“Intellectual growth should commence at birth and cease only at death.” - Albert Einstein
What is Life Long Learning? Simply, I believe it is the consistent and deep engagement of the mind and body in the active pursuit of knowledge and experience from birth to death. Now, science is helping to support the importance of learning in keeping brains active and healthy for a lifetime. The Maryland State Department of Education with the Johns Hopkins University School of Education published a set of guidelines in 2010 entitled Healthy Beginnings, supporting development and learning from birth through three years of age. The Dana Alliance for the Brain states in its paper Learning as We Age (2012) that “mental exercise, especially learning new things or pursuing activities that are intellectually stimulating, may strengthen brain-cell networks and help preserve mental functions. The brain is just as capable of learning in the second half of life as in the first half.”
Over recent years, neuroscientists continue to conduct research on how the mental and physical activities so integral to the arts are equally fundamental for brain function. Charles Limb, brain scientist and musician at Johns Hopkins University (and a member of the Baltimore Symphony Orchestra’s science advisory team), says that “the brain on arts is different than the everyday brain. Art is magical, but it is not magic. It is a neurological product and we can study it. “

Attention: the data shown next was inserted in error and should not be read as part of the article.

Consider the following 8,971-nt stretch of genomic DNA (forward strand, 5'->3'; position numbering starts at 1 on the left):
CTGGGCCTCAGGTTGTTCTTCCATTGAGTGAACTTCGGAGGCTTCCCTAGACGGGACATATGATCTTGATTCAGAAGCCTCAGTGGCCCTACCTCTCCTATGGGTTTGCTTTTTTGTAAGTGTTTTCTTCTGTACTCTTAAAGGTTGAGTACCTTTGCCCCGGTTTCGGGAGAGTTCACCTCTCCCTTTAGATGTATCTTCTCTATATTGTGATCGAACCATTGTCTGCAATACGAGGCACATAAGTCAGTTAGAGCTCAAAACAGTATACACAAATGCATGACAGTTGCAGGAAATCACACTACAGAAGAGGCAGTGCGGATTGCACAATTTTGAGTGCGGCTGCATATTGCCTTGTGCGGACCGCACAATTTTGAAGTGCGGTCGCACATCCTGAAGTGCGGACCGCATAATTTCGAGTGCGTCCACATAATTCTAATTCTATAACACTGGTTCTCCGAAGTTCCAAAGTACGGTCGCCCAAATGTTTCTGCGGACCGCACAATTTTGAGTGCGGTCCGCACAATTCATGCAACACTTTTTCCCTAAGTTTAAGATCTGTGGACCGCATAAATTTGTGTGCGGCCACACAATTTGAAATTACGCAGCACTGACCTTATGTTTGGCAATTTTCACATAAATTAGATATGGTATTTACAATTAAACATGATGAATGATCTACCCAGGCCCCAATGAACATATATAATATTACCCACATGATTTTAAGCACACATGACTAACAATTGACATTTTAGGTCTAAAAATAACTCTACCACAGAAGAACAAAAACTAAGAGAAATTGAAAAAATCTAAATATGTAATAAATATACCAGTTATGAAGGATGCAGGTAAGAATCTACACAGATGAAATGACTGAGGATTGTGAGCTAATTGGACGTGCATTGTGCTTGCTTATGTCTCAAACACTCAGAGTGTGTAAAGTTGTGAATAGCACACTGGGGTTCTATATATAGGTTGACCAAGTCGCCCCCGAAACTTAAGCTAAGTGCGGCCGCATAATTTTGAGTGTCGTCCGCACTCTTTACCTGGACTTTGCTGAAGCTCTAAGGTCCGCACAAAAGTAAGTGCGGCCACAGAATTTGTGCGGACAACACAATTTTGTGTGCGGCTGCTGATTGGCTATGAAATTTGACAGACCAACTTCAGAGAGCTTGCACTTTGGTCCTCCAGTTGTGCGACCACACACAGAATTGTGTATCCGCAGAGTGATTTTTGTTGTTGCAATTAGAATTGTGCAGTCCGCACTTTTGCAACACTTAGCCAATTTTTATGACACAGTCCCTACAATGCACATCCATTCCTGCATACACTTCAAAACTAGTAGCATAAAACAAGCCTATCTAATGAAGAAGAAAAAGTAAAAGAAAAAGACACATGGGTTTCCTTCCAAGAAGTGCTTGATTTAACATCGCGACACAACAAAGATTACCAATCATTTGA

At the Baltimore Symphony Orchestra we are committed to the importance of engagement in music from the earliest age to the oldest. The BSO Music Box Series (™) introduces children 6 months to three years of age to music, art, and reading through interactive activities designed to stimulate awareness, listening, coordination, language, and music making. Although the research is anecdotal based on observance, we are seeing positive recognition in children who are attending these experiences on a regular basis.